I was running errands this weekend with my preschooler, who operates at a leisurely pace under nearly all circumstances. Clutching my shopping list, I headed straight for the produce section as soon as I entered the grocery store. He decided to stop at the floral section. He picked out a bouquet, placed it in our shopping cart, and said, “This one is beautiful for you, Momma.”
My son reminded me that love is a good reason to pause—and a recent study by psychologist Mirka Hintsanen and her colleagues reminds us all that experiencing love in childhood can help kids grow into compassionate adults.
For over three decades, researchers have followed over 2,700 three to 18 year olds in Finland as part of the ongoing Young Finns Study. At the start of the study in 1980, their parents completed questionnaires about their relationships with their children on two dimensions of love: warmth and acceptance. They measured warmth with items like, “I enjoy spending time with my child” and “My child enables me to fulfill myself.” The survey on acceptance measured parents’ tolerance and intolerance of their children and included three items: “I become irritated when being with my child,” “In difficult situations, my child is a burden,” and “My child takes too much of my time.”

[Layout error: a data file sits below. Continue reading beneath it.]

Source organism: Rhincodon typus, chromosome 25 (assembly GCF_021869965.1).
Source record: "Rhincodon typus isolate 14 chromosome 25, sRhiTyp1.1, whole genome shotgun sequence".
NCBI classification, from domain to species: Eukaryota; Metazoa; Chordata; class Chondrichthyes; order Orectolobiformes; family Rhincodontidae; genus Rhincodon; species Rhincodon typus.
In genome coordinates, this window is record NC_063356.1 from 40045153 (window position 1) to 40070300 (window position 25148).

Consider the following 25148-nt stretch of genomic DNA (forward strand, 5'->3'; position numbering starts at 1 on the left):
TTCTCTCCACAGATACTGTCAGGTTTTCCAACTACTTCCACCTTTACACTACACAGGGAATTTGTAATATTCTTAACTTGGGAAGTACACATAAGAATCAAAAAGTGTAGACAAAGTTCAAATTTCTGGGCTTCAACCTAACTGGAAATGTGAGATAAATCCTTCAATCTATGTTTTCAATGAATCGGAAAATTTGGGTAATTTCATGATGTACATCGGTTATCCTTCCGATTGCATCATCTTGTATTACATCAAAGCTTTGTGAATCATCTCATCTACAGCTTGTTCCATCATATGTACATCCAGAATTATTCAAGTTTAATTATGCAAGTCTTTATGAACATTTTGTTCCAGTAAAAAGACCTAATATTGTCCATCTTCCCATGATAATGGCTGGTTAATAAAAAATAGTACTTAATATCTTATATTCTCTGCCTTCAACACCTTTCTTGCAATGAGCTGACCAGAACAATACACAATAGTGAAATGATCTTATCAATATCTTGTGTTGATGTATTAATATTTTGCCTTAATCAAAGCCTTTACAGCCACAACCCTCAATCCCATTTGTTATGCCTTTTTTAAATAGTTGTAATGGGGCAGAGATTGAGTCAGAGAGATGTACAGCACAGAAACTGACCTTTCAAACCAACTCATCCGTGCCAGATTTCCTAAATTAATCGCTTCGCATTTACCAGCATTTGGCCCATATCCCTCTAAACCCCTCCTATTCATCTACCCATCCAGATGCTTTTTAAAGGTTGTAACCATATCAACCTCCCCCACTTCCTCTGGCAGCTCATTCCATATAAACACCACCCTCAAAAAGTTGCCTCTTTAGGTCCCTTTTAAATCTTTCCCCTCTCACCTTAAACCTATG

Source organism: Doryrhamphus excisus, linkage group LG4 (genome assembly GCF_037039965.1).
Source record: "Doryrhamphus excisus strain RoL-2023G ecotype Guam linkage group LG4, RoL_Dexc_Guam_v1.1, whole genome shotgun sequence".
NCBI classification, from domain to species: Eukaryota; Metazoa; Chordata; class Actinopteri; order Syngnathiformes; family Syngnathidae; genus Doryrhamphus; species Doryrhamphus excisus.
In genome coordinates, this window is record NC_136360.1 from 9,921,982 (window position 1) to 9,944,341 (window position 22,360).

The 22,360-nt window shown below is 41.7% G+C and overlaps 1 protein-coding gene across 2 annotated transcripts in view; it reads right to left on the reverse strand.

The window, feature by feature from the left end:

[For more on this story by MARYAM ABDULLAH, go to https://greatergood.berkeley.e...e_more_compassionate]